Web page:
I very vaguely remember a statment made by David Allen in his Getting Things Done book that we being a part of advanced civilization, cannot afford to be so unproductive when we can actually be productive.
I have long been thinking about keeping a log of the work related activities, with the only goal of coming back to them in future for reference purposes.
When I first heard about a twitter like application for the corporate, I thought it was a very great idea. I like the idea of people tweeting about different work related things as and when they pop up in their minds. Whether they discover something – a bug, a hidden feature, the way something is done, get a question that was never asked before, get a perspective of things etc. Whatever that comes to their minds get tweeted. Interested people can follow them and comment on their thoughts. What’s more, it is searchable, so we can know if something has occured in the past or not just with a click. If not for, “whats happening right now”, the search would still let us explore through this loosely coupled knowledge base of employees. I am very excited about such a system!!
The point is this – taking notes during work hours is definitely going to be useful in the long term. We never know when something is useful. One guy, Bill Shaw, has this point to make:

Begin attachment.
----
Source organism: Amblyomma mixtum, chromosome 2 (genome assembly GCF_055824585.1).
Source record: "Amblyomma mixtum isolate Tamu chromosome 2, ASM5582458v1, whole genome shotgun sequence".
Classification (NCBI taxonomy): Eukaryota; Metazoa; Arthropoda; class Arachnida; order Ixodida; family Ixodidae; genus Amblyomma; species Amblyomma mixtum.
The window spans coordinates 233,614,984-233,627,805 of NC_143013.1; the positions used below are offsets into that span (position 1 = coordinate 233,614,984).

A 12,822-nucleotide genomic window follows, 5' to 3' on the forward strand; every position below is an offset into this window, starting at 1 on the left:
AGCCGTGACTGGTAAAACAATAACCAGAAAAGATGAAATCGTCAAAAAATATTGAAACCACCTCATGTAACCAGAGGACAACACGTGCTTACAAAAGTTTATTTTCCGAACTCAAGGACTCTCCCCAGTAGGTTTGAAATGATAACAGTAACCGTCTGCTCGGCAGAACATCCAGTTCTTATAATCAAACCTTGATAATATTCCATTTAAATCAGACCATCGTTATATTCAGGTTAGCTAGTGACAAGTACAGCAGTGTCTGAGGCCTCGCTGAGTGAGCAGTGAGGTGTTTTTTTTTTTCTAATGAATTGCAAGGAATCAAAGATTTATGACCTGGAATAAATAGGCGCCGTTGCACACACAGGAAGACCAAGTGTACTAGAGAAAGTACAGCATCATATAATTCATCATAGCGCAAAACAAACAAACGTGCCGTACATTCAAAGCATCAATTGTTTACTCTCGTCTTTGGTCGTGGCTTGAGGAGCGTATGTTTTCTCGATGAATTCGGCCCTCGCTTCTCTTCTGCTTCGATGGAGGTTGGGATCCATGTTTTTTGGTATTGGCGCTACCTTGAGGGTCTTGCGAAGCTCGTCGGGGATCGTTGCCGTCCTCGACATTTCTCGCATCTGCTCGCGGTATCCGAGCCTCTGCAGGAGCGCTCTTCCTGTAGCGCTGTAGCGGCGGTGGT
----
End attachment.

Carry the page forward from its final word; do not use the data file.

Now again, if you’re like me, you might be saying, “This is a pain.” I admit it, it is a pain, but a small one compared to the pain it can alleviate later. The payoff comes when you see an InvalidNamespaceException two months (or two years) later. I absolutely, positively, 100% guarantee this will happen to you (not a guarantee). There will be a nagging feeling in your brain that you’ve seen this before. “Of course I’ve seen this before! What did I do?” If you’ve taken notes, you won’t have to rack your brain. Simply search for “InvalidNamespaceException” and the answer will pop up.
One more thing. Be sure to back up your note files! There’s only one thing that’s worse than keeping notes, and that’s learning to rely on keeping notes, and then losing them all. I have used notes that are seven years old to solve a problem. They will quickly become one of the most valuable tools in your toolbox. No, they will be the most valuable tool in your toolbox. The most valuable knowledge of your career doesn’t come from books, webpages, or conferences, but from the contents of your previous experience. Take notes!